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Analyze subway turnstiles with Professor D. Jackson’s design criteria

Posted on July 22, 2020

Human-Computer Interaction for User Experience Design


In this unit, you learned about the criteria that underpin interaction design, namely: ease of use, pleasantness, safety, security, and accessibility. To further engage with these ideas, watch Professor Daniel Jackson  present subway turnstiles as an example where these five criteria can be applied.

After watching the video, think about the user interaction in the example in this video, and share your thoughts with your small group on where you can apply the five interaction criteria to this user interaction.


1. Ease of use

Subway turnstiles are quite easy to use, for the most part.

1.1 Learnability

The rotating turnstiles usually only offer only one motion direction at a time. When users try to go in the wrong direction, they quickly face a locked turnstile and understand either they cannot go in that direction, or something is needed to unlock the turnstile.

That’s usually when the confusion sets in; the surroundings of the device are not always clear as to what the user can do: should users look on the left, the right, swipe a card, enter a ticket, and if so, should they pick it up or not on the other side?

That side is lacking learnability and requires users to look around and read instructions or be instructed by someone. There is a risk of information overload (many signs and marketing adverts competing for users’ attention) or it may not be possible for users to rely on external people for help (person not present, language difference, extreme anxiety, etc.)

1.2 Efficiency

Once that potential confusion is cleared, users can be quite efficient at swiping and passing through, at the same speed they are walking.

A bottleneck could be created when novice users and experienced users share the same space.

1.3 Error tolerance

Because of minor differences in implementation (as discussed in the point 1.1 above), turnstiles are designed to cause errors first so that users can learn how to use them. The first interaction with the object is restriction or frustration.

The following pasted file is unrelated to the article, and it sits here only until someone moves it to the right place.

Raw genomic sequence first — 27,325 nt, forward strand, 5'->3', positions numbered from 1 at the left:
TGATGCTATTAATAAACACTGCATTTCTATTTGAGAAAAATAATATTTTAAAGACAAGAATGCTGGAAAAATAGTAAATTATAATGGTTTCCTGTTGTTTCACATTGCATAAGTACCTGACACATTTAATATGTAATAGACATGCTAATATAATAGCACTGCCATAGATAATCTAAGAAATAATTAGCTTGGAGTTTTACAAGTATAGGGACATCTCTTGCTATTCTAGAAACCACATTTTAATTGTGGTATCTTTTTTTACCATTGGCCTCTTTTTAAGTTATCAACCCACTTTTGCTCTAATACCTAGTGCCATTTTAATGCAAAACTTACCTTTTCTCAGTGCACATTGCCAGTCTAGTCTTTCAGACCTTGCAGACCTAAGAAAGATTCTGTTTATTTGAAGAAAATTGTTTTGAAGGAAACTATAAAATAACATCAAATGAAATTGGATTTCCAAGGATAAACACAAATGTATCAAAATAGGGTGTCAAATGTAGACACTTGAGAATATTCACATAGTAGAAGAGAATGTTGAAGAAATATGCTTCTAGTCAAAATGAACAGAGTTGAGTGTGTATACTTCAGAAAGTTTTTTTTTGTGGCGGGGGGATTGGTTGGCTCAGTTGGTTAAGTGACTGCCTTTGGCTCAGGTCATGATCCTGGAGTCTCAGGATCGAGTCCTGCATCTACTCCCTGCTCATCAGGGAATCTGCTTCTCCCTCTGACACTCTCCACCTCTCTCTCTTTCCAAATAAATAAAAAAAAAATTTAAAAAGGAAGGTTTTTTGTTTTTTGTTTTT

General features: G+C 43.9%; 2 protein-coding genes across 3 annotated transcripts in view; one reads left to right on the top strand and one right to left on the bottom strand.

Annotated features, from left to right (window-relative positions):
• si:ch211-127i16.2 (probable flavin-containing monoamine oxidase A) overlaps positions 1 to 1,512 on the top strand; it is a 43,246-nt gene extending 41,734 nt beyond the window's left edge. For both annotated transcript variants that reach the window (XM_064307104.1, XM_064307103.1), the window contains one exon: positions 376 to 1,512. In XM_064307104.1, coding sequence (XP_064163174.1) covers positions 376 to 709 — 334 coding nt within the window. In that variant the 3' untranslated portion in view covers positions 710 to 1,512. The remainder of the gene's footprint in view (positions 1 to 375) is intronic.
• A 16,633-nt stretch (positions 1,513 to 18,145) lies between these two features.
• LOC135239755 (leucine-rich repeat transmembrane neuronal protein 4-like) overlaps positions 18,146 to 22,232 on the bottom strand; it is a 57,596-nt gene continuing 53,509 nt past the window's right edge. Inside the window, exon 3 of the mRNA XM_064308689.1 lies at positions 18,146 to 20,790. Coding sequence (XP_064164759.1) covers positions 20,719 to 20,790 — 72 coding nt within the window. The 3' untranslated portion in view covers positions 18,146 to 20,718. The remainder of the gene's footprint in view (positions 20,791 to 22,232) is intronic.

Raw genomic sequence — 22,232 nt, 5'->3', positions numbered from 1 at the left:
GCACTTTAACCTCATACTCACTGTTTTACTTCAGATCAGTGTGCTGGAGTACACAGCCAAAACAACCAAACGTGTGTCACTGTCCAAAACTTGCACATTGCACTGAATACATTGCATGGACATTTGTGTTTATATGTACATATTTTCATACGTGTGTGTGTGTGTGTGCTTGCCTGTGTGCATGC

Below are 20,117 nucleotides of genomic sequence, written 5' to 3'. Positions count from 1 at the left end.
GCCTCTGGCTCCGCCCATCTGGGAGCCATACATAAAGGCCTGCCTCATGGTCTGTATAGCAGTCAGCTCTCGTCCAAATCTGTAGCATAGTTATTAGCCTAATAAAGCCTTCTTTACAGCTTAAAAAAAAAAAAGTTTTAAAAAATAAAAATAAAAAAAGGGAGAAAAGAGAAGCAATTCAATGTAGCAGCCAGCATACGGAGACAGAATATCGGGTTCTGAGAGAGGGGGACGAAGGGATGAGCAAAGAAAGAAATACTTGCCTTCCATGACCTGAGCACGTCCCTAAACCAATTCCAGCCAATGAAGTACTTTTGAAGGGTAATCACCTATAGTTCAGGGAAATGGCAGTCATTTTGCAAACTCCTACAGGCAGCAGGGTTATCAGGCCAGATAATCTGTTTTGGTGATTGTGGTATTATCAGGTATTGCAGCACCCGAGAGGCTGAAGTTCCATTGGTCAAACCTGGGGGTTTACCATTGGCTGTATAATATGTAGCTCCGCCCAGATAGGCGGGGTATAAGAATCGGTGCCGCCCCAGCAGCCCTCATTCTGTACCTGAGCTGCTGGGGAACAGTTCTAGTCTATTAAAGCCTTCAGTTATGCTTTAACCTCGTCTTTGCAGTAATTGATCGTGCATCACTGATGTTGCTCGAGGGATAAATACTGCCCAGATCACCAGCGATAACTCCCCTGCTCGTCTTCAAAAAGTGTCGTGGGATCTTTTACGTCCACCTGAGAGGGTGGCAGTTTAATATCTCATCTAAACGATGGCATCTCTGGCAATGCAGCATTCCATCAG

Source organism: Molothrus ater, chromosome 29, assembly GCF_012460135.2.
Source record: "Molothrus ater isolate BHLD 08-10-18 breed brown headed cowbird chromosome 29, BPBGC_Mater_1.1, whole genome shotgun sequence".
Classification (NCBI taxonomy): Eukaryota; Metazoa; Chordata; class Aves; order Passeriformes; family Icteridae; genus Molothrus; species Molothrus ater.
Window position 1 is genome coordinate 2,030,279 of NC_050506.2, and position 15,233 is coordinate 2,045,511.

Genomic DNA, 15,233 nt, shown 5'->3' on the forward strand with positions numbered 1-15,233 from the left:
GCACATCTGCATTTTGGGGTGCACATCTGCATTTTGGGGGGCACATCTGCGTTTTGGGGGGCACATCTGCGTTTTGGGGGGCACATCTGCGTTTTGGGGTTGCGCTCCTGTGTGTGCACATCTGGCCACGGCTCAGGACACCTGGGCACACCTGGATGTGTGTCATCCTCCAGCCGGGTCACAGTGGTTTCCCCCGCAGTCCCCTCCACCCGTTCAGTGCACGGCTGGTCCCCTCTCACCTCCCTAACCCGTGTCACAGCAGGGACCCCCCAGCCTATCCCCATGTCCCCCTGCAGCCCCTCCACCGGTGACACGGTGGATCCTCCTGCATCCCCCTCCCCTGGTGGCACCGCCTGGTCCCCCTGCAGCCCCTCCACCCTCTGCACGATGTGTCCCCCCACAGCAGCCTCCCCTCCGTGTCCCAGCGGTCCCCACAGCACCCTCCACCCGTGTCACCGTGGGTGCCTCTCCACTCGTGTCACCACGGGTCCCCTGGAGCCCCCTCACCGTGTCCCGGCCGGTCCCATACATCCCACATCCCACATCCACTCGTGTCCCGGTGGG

They do work well as an error: many people abuse turnstiles’ unique direction by rotating them in the opposite direction, thus bypassing their restrictive nature.

2. Pleasantness

The slick surface of the pegs makes the transition smooth helps not making using turnstiles a worse experience.

The devices are not particularly pleasant or unpleasant to use. They are a minor hindrance when going through.

They could be designed better though. Designer and activist Aral Balkan once mentioned in a talk that people going through the subway do not wish to spend time with the devices that allow them to navigate in the subway (turnstiles, ticket booths, etc.), but rather that they wish to go some place. Any hindrance along the way makes the experience slightly more tedious.

In a post-coronavirus world, objects that are repeatedly touched by strangers might be much less pleasant to use.

3. Safety

Subway turnstiles do not seem to pose a safety risk when using them.

However, depending on their design, they could be problematic in the case of a crowd needing to rush out of a place where turnstiles restrict movement.

4. Security

Turnstiles are placed to ensure that users pay a fare before using a service (although cities like Brussels work differently).

As explained above in point 1.3, abusing the turnstile allow people to go through without paying. The financial security of the subway system is what would be hurt in that situation.

5. Accessibility

These objects are not made with accessibility in mind, in fact they are designed only for the fully functional fit people of the average height:

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